Ian Indiano - The ghost of a falcon
For the past few years, the world has been giving me systematic classes on not expecting things to go as planned. These lessons started before the pandemic, but after last year, I think I’m ready to graduate.
Looking back to what Fanshawe College meant to me and what it means now would reveal a great change of perspective. In my first day of class, in September 2019, there was a guy dressed in an overall with flames blowing fire while balancing on a one-wheel motorized skateboard right in front of the main entrance of D building. I remember sending a picture of him to my friends in my home country. The halls were packed with people. The walls were pulsating with life. And I, alone in the middle of that sea of people, felt small.
My two eyes behind my glasses were looking everywhere, trying to learn how to read the red direction plaques or to understand the confusing instructional pictures in the recycling bins. I found my class, and for the first time I saw the faces of those who would become dear friends. Faces that within less than a year would be half covered with masks and converted into simply voices emanating under a pair of eyes. I didn’t know what to expect from Fanshawe. I didn’t know what to expect from Canada. Like a newborn child, I was amazed by a world I was seeing for the very first time. And like a newborn child I was unsure about my abilities to communicate. And surrounded by my classmates’ heads in that room, devoid of personal identity so far, once more I felt small.
I lost the count of how many times I was wrong about when things would go back to normal. Maybe three months if the situation in Italy gets better. Maybe six if the vaccine comes soon. Maybe one year. Maybe two. Who knows?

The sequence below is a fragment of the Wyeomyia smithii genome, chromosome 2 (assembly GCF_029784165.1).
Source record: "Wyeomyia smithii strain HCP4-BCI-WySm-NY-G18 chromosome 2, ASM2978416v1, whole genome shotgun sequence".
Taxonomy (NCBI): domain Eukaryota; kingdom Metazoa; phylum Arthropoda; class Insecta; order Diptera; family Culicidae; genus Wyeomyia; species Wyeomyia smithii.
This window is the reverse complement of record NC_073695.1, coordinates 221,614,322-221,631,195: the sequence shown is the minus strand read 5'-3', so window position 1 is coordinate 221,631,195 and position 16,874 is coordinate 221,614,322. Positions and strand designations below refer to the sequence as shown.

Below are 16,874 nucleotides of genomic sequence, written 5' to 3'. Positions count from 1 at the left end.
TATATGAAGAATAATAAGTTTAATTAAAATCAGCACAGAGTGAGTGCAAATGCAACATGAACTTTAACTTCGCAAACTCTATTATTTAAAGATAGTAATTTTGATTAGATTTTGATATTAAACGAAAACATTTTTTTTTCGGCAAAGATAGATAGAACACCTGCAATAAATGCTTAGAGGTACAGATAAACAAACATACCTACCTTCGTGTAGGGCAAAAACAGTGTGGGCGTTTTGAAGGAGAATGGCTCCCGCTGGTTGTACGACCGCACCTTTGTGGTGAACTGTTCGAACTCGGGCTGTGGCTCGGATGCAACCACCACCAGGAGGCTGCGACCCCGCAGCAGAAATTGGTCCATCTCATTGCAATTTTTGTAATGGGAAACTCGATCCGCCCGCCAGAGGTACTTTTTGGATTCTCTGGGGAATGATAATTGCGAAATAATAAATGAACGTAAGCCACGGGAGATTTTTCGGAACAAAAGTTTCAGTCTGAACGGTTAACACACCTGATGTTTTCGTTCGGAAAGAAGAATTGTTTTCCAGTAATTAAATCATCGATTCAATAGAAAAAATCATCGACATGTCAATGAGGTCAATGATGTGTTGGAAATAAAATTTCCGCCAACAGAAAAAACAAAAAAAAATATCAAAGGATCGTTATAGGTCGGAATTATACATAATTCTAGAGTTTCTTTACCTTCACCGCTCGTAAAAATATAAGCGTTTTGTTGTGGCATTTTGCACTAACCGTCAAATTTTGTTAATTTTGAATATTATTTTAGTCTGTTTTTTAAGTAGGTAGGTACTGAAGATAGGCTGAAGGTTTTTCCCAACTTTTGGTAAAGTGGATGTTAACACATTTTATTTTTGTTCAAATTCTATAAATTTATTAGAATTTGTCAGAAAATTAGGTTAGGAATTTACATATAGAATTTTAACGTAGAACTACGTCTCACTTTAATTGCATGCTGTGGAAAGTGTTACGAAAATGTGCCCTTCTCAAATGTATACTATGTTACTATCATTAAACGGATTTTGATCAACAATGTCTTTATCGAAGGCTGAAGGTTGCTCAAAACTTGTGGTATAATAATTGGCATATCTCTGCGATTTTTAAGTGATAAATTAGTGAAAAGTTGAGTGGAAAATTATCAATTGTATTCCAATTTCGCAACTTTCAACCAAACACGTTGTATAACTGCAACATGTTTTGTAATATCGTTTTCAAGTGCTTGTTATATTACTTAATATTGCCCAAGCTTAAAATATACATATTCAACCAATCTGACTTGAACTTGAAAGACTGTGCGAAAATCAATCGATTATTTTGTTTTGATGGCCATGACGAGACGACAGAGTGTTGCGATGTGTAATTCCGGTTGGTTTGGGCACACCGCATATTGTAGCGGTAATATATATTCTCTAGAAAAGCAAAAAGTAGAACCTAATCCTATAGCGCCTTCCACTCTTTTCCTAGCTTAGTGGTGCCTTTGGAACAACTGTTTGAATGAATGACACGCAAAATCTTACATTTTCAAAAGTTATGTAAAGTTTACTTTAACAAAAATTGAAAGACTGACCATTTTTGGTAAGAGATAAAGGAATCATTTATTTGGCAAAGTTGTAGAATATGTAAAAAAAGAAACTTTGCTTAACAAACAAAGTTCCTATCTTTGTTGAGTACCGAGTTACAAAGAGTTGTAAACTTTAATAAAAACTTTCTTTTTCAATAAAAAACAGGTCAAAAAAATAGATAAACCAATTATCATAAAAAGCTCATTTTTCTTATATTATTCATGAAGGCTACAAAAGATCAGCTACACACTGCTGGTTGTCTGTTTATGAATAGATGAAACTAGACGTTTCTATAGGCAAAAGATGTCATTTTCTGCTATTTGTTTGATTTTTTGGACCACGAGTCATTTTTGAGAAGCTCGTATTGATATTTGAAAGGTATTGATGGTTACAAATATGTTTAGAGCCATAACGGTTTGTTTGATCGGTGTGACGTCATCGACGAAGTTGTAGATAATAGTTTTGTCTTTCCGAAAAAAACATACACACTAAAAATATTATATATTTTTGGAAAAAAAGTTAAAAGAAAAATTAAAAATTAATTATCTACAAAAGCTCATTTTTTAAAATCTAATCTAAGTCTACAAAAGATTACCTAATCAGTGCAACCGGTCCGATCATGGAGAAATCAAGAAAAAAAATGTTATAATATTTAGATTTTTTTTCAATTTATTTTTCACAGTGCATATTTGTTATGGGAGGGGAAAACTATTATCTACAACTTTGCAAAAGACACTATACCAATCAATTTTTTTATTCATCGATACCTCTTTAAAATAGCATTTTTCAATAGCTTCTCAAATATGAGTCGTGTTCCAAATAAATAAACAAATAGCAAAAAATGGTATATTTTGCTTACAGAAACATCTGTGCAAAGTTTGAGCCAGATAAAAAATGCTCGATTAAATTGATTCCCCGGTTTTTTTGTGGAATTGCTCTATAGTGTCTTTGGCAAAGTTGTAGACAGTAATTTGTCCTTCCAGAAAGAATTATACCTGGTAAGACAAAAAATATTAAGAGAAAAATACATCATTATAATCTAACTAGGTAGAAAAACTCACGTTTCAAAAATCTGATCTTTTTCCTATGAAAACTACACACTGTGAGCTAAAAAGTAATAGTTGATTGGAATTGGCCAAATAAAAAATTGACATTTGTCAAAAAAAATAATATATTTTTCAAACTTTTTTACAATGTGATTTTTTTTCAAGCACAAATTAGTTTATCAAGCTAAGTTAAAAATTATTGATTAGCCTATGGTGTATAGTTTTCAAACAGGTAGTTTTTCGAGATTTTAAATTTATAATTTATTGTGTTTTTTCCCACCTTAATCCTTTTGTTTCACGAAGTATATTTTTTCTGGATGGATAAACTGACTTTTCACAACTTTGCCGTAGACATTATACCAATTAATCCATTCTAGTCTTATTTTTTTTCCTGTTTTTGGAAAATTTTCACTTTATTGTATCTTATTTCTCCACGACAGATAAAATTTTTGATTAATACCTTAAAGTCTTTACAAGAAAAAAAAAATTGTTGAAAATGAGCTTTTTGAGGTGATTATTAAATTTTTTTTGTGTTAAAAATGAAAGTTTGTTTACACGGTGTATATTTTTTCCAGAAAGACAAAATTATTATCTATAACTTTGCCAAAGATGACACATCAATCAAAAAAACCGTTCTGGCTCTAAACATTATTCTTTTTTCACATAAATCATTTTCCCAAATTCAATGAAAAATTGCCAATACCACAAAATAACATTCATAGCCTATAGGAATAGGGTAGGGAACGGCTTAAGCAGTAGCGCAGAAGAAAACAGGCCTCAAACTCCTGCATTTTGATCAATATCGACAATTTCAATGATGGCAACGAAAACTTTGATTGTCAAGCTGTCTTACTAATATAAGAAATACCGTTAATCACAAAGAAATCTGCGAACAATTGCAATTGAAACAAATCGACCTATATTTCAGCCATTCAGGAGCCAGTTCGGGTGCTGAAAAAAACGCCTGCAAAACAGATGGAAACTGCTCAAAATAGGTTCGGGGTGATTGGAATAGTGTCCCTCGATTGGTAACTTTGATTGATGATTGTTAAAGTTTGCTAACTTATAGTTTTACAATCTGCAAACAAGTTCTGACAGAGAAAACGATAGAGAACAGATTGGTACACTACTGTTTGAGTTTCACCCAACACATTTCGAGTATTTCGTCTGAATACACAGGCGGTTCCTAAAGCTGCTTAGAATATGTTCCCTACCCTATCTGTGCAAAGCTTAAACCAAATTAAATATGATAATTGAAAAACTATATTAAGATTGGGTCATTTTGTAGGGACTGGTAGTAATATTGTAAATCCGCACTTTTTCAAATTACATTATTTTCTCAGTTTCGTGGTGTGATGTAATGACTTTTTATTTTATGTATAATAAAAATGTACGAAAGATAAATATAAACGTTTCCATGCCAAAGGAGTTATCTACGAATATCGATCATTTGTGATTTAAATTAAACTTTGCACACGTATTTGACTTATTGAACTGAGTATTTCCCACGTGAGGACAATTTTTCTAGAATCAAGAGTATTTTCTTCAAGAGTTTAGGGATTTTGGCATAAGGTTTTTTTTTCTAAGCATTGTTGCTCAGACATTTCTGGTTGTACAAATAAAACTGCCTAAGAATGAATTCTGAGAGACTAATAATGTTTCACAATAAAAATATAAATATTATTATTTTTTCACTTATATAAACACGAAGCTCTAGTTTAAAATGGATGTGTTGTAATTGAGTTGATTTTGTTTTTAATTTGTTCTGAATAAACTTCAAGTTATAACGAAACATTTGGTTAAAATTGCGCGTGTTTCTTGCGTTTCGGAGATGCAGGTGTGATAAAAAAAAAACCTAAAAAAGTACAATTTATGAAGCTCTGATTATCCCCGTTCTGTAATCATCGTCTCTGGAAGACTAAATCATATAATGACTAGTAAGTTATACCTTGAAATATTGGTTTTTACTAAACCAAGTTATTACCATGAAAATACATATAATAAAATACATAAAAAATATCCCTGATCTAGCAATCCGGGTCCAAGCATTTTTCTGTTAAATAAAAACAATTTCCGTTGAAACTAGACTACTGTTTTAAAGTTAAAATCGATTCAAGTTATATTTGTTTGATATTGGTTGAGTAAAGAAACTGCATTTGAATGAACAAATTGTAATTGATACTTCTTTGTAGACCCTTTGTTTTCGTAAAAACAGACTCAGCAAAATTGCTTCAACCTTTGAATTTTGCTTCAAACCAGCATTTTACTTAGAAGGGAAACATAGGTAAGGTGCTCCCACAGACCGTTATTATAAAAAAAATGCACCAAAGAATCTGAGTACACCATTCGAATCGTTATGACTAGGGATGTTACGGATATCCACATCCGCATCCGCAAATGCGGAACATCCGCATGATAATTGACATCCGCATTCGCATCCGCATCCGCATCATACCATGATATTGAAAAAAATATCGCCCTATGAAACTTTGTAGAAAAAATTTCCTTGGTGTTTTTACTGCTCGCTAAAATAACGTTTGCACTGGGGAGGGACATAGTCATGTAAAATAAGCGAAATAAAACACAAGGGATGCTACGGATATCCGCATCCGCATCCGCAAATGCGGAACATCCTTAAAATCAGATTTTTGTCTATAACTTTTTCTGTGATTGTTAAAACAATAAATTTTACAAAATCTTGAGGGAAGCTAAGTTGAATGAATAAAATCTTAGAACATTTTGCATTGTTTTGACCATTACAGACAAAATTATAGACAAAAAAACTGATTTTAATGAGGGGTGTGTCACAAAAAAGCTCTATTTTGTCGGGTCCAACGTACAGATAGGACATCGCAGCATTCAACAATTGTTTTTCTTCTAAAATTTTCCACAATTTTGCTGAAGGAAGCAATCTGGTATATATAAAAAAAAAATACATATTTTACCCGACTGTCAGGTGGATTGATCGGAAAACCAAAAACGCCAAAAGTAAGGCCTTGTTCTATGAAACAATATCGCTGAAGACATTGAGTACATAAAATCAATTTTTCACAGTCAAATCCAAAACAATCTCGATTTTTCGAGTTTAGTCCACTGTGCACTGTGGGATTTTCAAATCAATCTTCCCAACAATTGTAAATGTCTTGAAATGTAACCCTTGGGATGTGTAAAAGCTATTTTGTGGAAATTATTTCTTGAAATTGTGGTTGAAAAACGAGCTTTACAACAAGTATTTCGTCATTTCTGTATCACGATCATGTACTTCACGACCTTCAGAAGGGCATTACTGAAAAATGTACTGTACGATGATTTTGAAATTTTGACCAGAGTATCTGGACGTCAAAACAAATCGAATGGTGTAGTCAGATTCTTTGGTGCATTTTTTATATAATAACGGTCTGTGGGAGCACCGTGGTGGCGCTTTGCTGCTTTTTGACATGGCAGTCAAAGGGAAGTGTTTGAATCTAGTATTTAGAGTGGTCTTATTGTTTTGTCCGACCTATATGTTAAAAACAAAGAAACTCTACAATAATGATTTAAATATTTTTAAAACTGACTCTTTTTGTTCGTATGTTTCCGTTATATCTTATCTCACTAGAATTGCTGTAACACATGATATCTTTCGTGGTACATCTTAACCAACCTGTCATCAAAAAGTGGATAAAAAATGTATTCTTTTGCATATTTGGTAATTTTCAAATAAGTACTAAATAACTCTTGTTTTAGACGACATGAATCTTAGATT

What I do know is how my immediate reality became heavier, more palpable, and at the same time, ephemeral. How cold can a bus window feel when you’re not supposed to touch it? How warm can my own breath feel under a mask? How fast can a Halls package be promoted to an indispensable companion now that I’m constantly smelling my own breath? Not only smelling it, but also seeing it, for it fogs my glasses, and opacifies an already tarnished view. How loud can my footsteps sound as I walk down an empty corridor?
I’ve been fortunate enough to be able to leave my house and go to school a couple of times a week. And I’ve been watching Fanshawe becoming a different being for me. Recently I acquired the habit of aimlessly walking through the school when I can. Fanshawe became a ghost town, and me, one of its few inhabitants.
As I walk the same halls where I once felt small, I realize something. It is amazing how a single human being can expand to occupy every single corner of an empty room if alone there. Suddenly I became a giant, the only breathing thing withing a radius of X meters. The walls are like gallery walls, where you might find a new artwork if you turn a new corner or explore a new floor. Most of these artworks were made by students, from a time where we were all clueless about what awaited us in the 2020s. I have developed relationships with the vending machines, and I know one or two that will give you another treat if you shake it a little bit. I see chairs that moved, empty bags of Skittles, a cardboard box that wasn’t here yesterday. Traces and signs other human beings left behind.
But is the desolation of Fanshawe a real phenomenon? Has Fanshawe become a ruin without being a ruin? And therefore, is the world around us a ruin without being a ruin? I say no, and I write these words to convince myself that I am wrong. Fanshawe is a sleeping pachyderm waiting for the right moment to wake up from its hibernation. A pachyderm sleeping within another sleeping pachyderm, in an endless chain of sleeping creatures trying to figure out if tomorrow is the day to wake up, or if it’s the day after. I am one of these creatures, wandering around a labyrinth of empty rooms, waiting for the snow to melt. Waiting to rise.